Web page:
Asia Society Hong Kong Event Honors Zao Wou-ki, a Global Artist Ahead of His Time
A woman walks past the world's largest triptych ever, produced by painter Zao Wou-ki and displayed at the Christie's Hong Kong Spring Auction preview in Hong Kong on May 26, 2005. (Philippe Lopez/AFP/Getty Images)
This Tuesday, November 20, Asia Society Hong Kong gives audiences an opportunity to become acquainted with one of the major figures in contemporary Chinese art, when panelists will discuss the life and career of Zao Wou-ki.
Born in Beijing in 1921, Zao has lived almost exclusively in France since 1948. His oils and ink paintings are in the collection of the Guggenheim, among many other museums worldwide, and have sold at Christies for as much as $5.89 million U.S. A 2009 Hong Kong exhibition of Zao's recent work led the New York Times to call him "arguably China's most important living artist."
One of the featured panelists at Asia Society Hong Kong tomorrow evening is art historian and curator Melissa Walt, the author and co-author of several monographs on contemporary Chinese art and currently a Visiting Scholar at Colby College in Maine, who is also collaborating on an exhibition of Zao's work. Reached via email, Walt explained some of the traits that make Zao's art so distinctive:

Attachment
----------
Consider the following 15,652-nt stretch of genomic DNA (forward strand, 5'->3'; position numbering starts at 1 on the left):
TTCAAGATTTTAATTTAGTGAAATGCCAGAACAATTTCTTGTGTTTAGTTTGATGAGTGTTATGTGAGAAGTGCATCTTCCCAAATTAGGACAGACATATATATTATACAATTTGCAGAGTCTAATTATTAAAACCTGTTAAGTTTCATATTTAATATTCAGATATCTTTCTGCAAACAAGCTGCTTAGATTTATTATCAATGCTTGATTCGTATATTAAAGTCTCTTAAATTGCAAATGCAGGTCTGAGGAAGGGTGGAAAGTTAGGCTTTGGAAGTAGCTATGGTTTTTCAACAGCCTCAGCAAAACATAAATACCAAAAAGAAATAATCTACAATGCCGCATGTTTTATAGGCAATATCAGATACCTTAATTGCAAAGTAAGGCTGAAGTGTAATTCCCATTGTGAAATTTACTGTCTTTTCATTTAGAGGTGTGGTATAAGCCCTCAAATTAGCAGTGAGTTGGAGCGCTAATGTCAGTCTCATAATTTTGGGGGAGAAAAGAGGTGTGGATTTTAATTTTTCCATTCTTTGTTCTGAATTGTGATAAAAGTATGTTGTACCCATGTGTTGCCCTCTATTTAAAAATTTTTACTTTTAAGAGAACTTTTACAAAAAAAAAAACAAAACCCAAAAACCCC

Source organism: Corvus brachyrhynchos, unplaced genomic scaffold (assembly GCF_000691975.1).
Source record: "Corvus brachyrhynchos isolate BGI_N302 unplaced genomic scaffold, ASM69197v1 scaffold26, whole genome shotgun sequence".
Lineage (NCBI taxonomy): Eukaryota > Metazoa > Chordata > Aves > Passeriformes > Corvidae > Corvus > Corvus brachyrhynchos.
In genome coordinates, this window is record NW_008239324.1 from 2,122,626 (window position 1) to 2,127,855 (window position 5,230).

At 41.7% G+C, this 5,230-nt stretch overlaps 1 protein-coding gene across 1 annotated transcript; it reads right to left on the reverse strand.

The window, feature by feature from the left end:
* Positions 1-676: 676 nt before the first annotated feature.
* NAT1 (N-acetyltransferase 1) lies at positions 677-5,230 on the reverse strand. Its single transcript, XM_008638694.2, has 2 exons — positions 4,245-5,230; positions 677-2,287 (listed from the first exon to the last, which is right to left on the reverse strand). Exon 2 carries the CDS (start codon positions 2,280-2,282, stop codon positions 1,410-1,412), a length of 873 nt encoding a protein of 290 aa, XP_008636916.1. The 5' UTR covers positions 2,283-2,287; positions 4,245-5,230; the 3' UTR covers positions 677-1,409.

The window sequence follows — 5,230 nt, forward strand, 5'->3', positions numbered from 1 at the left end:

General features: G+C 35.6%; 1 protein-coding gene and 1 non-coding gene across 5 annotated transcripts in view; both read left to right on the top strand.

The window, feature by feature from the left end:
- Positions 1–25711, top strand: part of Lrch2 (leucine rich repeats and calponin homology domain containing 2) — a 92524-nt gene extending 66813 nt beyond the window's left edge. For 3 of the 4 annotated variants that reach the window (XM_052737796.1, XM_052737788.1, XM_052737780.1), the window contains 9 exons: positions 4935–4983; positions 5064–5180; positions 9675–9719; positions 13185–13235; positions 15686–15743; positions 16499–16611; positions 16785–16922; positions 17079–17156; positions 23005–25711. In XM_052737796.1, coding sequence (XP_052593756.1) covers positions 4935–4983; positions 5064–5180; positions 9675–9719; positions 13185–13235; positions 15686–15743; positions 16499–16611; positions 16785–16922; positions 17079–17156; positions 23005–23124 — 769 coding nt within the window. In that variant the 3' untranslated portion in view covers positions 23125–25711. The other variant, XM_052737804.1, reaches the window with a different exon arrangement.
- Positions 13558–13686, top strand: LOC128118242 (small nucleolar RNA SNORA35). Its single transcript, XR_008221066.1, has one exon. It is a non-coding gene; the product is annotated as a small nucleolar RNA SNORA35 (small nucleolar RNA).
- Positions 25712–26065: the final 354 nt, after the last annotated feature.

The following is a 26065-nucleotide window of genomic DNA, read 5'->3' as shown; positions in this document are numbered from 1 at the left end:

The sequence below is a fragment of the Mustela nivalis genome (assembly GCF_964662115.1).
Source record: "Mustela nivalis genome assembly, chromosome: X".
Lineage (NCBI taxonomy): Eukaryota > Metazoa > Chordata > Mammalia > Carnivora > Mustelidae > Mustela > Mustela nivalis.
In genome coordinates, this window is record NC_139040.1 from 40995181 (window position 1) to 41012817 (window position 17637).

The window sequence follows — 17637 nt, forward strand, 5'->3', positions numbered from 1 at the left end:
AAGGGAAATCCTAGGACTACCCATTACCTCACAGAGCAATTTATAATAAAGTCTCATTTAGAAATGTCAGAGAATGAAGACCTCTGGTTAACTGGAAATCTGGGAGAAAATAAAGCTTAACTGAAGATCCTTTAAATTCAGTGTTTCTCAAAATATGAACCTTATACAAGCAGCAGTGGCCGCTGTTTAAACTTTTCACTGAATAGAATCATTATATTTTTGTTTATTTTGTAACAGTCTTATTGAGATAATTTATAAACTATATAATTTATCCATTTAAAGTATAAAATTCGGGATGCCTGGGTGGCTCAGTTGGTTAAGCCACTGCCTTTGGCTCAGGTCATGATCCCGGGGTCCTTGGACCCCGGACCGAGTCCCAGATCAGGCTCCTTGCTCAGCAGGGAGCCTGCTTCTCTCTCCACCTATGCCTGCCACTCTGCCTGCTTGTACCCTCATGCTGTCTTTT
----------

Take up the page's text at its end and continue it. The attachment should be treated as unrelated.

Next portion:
I believe Zao Wou-ki to be one of the giants of modern and contemporary painting. Nurtured in the cosmopolitan atmosphere of pre-war Shanghai and post-war Paris, Zao's artistic development has drawn on a rich variety of inspirations and friendships, from Lin Fengmian and Wu Dayu, to Paul Klee and Henri Michaud.
His oil painting style evolved through stages, each revealing the strong, clear vision with which he approaches his work, whether experimenting with signs and written forms, or exploring the dynamic possibilities of gesture and broadly applied color fields. The breadth of Zao's experimentation in different media and techniques (lithography, oils, ink) further distinguishes his artistic achievements.
In Walt's view, Zao's cosmopolitanism also makes him an exemplar for a later generation of border- and boundary-crossing artists.
Zao Wou-ki's fame, quite deservedly, lies in his reconciliation of the visual poetry of Chinese ink painting with 20th-century modernist idioms. Extraordinary for his time, place, and generation, Zao, his career, and his work refute the usual boxes into which we place artists. Instead, he can be seen as preceding by nearly a half-century, a phenomenon that today seems commonplace — that of the trans-global artist.
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